Pietro Lorenzetti, drawing of Santa Margherita (Library of Cortona)

After the exiled people, a very beautiful, twenty-five year old woman came to Cortona. She was called Margherita and was born in Laviano (Umbria) near the lake of Montepulciano. She was back from the adventure ended with the killing of a wealthy nobleman with whom she'd been involved. Margherita, who was taken by the Franciscan charisma, worked together with the Casali to restore the destroyed city by assisting the neediest, working for the confraternity she founded, that is the Confraternity of Saint Mary of Mercy. More than a material restoration, Margherita carried out a moral, religious and social change, in the aftermath of fratricidal battles, inspired by brotherly love and peace spread by the charisma of Francis. It is not a light matter that when she died (February 22, 1297) the people immediately considered her as a saint. In the meantime, with the help of the Sienese, the city was reconstructed richer and more beautiful than before, and as they did in the previous century, they left their artistic imprint.

On November 11, 1289, Bishop Guglielmino degli Ubertini died in a ferocious battle at Campaldino. Together with others he had commanded the Ghibelline army, which opposed the expansion of the Florentine territory. Guglielmino had been reprimanded by Margherita for his excessive attentions to worldly matters, instead of the spiritual care of the souls which he had been entrusted with. If not the master mind he had been one of the instigators of the sack of Cortona in 1228. The defeat at Campaldino brought less political autonomy for the free Comune of Arezzo which was gone under the realm of the Republic of Florence, whose goals were to turn to the conqueror of the southern part of Etruria where Cortona and Siena were located. Cortona would hold out for more than 100 years after the defeat of Campaldino, and Siena even longer. It was conquered in 1559 under Cosimo I who became the master of Tuscany and then the Grand Duke. To the three mother churches of the Terzieri, two memorial churches to Saint Francis were added in the 13th century. The first was the opera of Brother Elias built in the first half of the century on the site of a former Roman manufacturing complex, which had been donated to Elias by the Comune. The second was the new church of San Basilio built by Giovanni Pisano on the top of the hill at the end of the century, right after Margherita’s death, where later in 1330, the body of Santa Margherita was deposited. The latter was constructed next to the little church of the Camaldolesi monks which had been restored by Margherita.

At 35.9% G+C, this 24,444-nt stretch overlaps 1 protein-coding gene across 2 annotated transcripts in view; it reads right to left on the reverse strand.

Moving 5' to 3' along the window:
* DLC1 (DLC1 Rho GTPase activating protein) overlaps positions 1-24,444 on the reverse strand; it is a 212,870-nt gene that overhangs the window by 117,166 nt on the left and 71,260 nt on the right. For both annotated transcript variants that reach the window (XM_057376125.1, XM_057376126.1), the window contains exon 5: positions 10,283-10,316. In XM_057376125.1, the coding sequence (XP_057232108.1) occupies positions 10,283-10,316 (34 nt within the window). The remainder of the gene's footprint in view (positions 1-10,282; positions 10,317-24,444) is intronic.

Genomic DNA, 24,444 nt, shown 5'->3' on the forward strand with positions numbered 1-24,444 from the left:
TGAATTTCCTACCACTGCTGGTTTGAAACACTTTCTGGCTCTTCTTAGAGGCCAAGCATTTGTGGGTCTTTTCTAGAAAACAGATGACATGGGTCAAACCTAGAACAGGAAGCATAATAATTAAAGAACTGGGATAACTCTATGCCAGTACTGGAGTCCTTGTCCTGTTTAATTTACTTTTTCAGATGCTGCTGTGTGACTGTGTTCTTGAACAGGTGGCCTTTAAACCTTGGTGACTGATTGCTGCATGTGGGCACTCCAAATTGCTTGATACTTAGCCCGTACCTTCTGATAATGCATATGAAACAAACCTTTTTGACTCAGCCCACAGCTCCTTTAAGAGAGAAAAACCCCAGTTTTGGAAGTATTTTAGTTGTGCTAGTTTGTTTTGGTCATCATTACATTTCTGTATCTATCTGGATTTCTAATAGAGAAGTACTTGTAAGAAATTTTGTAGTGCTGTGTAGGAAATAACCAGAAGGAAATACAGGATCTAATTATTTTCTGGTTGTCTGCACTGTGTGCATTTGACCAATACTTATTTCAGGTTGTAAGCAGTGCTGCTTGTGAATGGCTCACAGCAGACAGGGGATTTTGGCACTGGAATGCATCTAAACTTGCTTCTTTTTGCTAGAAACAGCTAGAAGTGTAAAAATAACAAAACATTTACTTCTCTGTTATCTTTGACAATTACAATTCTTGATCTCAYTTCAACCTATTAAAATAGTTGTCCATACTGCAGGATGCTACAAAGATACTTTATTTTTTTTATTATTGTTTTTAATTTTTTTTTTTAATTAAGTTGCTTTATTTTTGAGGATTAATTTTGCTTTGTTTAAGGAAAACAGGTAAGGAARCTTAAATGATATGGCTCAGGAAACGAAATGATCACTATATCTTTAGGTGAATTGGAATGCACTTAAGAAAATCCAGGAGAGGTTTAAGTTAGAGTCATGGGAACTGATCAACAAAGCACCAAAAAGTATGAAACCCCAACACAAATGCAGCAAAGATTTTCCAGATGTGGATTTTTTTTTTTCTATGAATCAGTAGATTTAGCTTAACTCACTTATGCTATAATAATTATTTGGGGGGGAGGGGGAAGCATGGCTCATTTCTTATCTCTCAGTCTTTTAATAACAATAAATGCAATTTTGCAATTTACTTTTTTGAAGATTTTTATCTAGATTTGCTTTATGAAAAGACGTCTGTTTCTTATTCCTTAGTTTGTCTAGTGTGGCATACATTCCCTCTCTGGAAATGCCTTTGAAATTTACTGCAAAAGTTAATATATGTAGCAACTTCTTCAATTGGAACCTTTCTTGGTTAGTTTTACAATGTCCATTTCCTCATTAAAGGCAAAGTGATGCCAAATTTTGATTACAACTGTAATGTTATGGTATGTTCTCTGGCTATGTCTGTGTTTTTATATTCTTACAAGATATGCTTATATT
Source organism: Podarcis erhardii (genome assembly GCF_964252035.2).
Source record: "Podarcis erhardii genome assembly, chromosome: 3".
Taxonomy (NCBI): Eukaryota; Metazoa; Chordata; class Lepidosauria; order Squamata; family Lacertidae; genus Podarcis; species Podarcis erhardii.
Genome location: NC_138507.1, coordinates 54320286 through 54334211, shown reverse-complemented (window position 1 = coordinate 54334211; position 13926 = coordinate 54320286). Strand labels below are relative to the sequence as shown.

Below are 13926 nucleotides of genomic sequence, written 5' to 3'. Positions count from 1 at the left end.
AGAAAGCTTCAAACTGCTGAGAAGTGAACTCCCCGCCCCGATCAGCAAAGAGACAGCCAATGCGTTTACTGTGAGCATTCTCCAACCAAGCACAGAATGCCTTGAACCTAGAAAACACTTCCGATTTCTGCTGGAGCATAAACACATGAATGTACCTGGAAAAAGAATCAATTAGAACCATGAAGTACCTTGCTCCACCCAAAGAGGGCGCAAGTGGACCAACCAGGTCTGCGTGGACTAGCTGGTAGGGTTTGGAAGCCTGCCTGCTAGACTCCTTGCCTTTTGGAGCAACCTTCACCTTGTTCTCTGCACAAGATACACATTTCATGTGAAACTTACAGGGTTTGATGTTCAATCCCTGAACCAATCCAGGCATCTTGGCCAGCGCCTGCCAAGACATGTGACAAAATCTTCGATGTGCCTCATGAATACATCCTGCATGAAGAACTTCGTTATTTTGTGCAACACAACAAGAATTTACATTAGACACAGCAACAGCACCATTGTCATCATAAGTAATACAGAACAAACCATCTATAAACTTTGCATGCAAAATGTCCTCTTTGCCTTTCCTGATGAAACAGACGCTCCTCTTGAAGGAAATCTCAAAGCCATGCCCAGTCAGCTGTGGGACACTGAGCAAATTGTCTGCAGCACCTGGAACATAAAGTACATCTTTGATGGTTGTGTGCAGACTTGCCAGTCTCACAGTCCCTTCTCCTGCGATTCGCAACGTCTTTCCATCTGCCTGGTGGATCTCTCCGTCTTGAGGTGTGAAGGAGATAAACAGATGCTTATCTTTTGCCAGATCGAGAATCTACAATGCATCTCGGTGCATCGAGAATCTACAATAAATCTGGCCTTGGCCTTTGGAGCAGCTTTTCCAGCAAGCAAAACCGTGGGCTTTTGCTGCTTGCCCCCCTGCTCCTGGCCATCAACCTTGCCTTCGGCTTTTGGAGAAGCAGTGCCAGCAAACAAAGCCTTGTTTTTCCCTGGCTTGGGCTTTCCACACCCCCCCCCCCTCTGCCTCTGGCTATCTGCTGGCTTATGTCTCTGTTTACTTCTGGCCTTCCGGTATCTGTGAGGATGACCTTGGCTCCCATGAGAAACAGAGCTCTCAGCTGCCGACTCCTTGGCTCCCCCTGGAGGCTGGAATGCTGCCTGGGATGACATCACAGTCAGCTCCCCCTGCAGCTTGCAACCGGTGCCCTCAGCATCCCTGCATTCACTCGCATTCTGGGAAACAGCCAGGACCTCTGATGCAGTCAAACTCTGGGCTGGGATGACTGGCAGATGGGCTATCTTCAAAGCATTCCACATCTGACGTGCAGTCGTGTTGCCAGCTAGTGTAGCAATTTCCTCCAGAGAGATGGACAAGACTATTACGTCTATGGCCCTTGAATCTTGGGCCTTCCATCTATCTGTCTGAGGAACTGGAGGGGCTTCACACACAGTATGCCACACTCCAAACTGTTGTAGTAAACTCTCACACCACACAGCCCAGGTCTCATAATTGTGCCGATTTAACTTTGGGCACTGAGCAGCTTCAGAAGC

The reconstruction of the city also gave stability to the free institutions which became increasingly supportive to the idea of an empire sustained by the Ghibelline faction. In 1240 Cortona had in fact received Frederick II before they were sacked by Arezzo. Frederick instituted a judiciary order in the person of Filippo Iacobi from Spoleto, of whom we have notice in the documentation of the donation made to Brother Elias. Iacobi received Henry VII of Luxembourg in 1312, pledging allegiance to him, acknowledging him as the direct Signore of the city and the territory and presented him with a tribute of one thousand florins. The 14th century was characterized by two very important events in the life of the city. On June 19, 1325, a bull from Avignon written by Pope Giovanni XXII restored or installed the diocese of Cortona within the borders of its communal territory. This same bull named Bishop Ranieri Ubertini, Buoso’s brother, the bishop of Arezzo and uplifted the momentarily interrupted institutions of the dioceses, bringing the church built on the tomb of San Vincenzo to the level of cathedral. This is further evidence of how deeply rooted in the Cortonese people of that time was the devotion to that saint. In the same year Ranieri Casali became the Signore of Cortona. His descendants, Bartolomeo, Francesco Nicolò, Giovanni, Uguccio, Francesco Senese and Aloigi had in turn the post of Signore until the year 1409. The Casali dynasty was marked by these Signori's political skills, especially those of Ranieri (1325-1351) and Francesco Nicolò (1363-1375). A skill which enabled them to maintain for more than a century after the defeat of the Ghibellines at Campaldino the independence of Cortona, by using sharp political skills to keep a balance in the relationship with Florence and Siena. The Casali constructed their palace in the city center where the forum of the Roman city had stood at the crossroads of the Cardo (the north-south axis road of Roman times) and the Decumano (the main east-west Roman road) on the ruins of old Roman buildings. Today only the supporting walls of the building remain after the restorations of Filippo Berrettini in the 1600's. In the countryside along the road which leads to Perugia the imposing Rocca di Pierle was constructed. The policy of friendship with the Sienese brought many Sienese artists to Cortona. They made contributions to the enrichment of the Cortonese artistic endowment and inspired the local artists. The atrocious family battles, in particular the ferocity of the last Casali Aloigi (1384-1409), who killed his uncle Francesco, wise and well-loved by the people, to take over the Signoria, brought about a spirit of rebellion in the Cortonese population. The occasion to oust the Casali family came in 1409. In order to assist the legitimate Pope Gregory XII during the Western split, Ladislao, the King of Naples of the Angioini-Durazzo dynasty moved against the anti-pope Giovanni XXIII, who was living under the protection of the Florentine Republic. Ladislao conquered a part of Tuscany and, with the consent of the Cortonese people, he conquered Cortona, placing an end to the Casali dynasty.